COVID-19 Testing

HouseCall MD administers 3 types of COVID tests in your home:



Detects the RNA of COVID-19 virus




Detects antigens of the COVID-19 virus




Detects the RNA of COVID-19 virus


The first two tests,Viral RNA (RT-PCR/RNA) and the Rapid Antigen Test (RAT), are obtained by a nasal swab. The Serum Antibody Test requires a blood draw. Each test is appropriate at different times after the date of the potential exposure. The timing of the test matters for each of the three tests as well as if symptoms are present or not.

So which test do I need, and when do I need it?

  • A.
    This is the time from the date of exposure until the time the virus begins replicating inside the body. This can be as quick as 3 days, or take as long as 14 days, though the average incubation period of COVID-19 is 5.6 days. All of the tests are likely to be negative in the incubation window.
  • B.
    The time when someone is actively shedding the virus is the Infection Window. This typically starts between 5-7 days after initial exposure, and lasts up to 2 or 3 weeks. This is the period of time where people will have symptoms which may be mild to severe. This is also the time where someone is contagious and can infect others. The RT-PCR/RNA and the Rapid Antigen Test (RAT) are both appropriate choices in this time window after exposure. However, presence or absence of symptoms determines which test would be more appropriate (read below for more information).
  • C.
    The Immune Response Window is the period that begins after your body begins to develop antibodies to the infection. This response time takes about 14-24 days on average from the time of first exposure. Antibodies are necessary to fight and eliminate an infection, though they do not necessarily prevent an infection. The Serum Antibody Test is appropriate at this time to determine if you have developed antibodies and have developed immunity.

Still not sure which test you need?


Symptomatic Patients: Patients experiencing fever, shortness of breath, cough, new loss of taste or smell, or other common COVID-19 symptoms. If you have symptoms, there are two options for testing: the Rapid Antigen Test (RAT) or the Viral RNA (RT-PCR/RNA) test. The RAT has same-day results, while the RT-PCR/RNA test takes a bit longer. Although the RAT results are quicker, the RT-PCR/RNA test is much more accurate. The Rapid Antigen Test has a high false negative rate (~20%). The best and more accurate test is the RT-PCR/RNA, and is preferred over the RAT.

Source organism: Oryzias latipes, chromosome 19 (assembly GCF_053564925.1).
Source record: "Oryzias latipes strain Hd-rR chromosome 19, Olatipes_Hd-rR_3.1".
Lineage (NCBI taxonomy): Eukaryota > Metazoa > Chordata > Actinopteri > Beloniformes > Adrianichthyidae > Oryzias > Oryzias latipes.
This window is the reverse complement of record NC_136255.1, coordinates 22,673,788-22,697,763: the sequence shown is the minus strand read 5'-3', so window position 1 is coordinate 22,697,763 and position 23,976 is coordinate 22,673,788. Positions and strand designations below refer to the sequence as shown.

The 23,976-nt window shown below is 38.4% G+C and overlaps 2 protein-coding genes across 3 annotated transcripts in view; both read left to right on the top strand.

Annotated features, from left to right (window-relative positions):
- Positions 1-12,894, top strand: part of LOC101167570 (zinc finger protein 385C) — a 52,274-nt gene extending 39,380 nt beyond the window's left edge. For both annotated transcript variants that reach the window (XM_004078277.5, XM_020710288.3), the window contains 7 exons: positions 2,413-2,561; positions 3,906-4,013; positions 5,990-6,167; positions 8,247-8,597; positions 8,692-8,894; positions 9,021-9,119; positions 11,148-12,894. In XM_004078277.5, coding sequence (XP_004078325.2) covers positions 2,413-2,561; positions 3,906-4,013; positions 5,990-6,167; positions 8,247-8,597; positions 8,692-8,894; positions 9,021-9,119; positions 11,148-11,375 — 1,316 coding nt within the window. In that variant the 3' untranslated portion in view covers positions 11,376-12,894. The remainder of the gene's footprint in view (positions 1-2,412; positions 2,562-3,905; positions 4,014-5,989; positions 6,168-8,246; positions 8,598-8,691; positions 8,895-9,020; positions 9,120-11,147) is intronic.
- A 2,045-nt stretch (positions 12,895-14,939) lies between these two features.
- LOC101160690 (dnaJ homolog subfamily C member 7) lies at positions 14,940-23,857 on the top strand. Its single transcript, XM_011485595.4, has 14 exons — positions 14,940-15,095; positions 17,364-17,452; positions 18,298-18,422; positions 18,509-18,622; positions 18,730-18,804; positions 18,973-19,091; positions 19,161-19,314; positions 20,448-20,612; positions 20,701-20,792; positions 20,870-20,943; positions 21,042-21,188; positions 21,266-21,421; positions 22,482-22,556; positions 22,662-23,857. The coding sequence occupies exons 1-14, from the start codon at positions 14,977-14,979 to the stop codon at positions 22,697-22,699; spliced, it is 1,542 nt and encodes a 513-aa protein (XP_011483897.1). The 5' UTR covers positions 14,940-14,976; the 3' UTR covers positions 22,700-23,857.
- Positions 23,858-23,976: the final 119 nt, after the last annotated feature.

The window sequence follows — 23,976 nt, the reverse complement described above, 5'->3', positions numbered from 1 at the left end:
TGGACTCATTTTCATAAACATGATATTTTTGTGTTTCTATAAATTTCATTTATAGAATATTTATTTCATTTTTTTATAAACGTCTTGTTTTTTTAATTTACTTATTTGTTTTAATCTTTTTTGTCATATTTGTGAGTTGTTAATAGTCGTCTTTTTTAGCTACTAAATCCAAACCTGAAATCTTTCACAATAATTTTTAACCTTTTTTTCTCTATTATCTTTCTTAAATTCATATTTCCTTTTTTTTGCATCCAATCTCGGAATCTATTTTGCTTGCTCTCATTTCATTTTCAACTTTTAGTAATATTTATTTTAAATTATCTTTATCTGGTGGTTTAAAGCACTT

Asymptomatic Patients: The only appropriate test for screening patients without any symptoms is the RT-PCR/RNA test. Remember, the timing of the test after initial exposure is important (see above). For this test, results are currently returning in 2-3 days on average. This test is appropriate for those who have been exposed to someone with COVID-19 but have no symptoms, want to visit a high-risk family member, are returning to work, or need to be tested for travel purposes. The Rapid Antigen Test should NEVER be used for asymptomatic screening. It is only to be used for patients with symptoms (those with a high pre-test probability).

For those who need to document whether they have immunity to COVID-19 (prior infection or immunization), the Serum Antibody Test can be used. While it is good to have peace of mind, this test still doesn’t have much clinical application (though it may help determine if you need a booster of the COVID-19 vaccine). It is important to note, this test is not always covered by insurance, so the cost of the test may be out of pocket.

Schedule an appointment with one of our medical providers. They can discuss which test is the most appropriate based on timing of exposure, potential symptoms, accuracy of each test, and whether the test is needed for travel or employment purposes. If you aren’t sure, schedule a telemedicine appointment, and the medical provider will discuss which option is best, and we can then send a technician to obtain a sample at your home.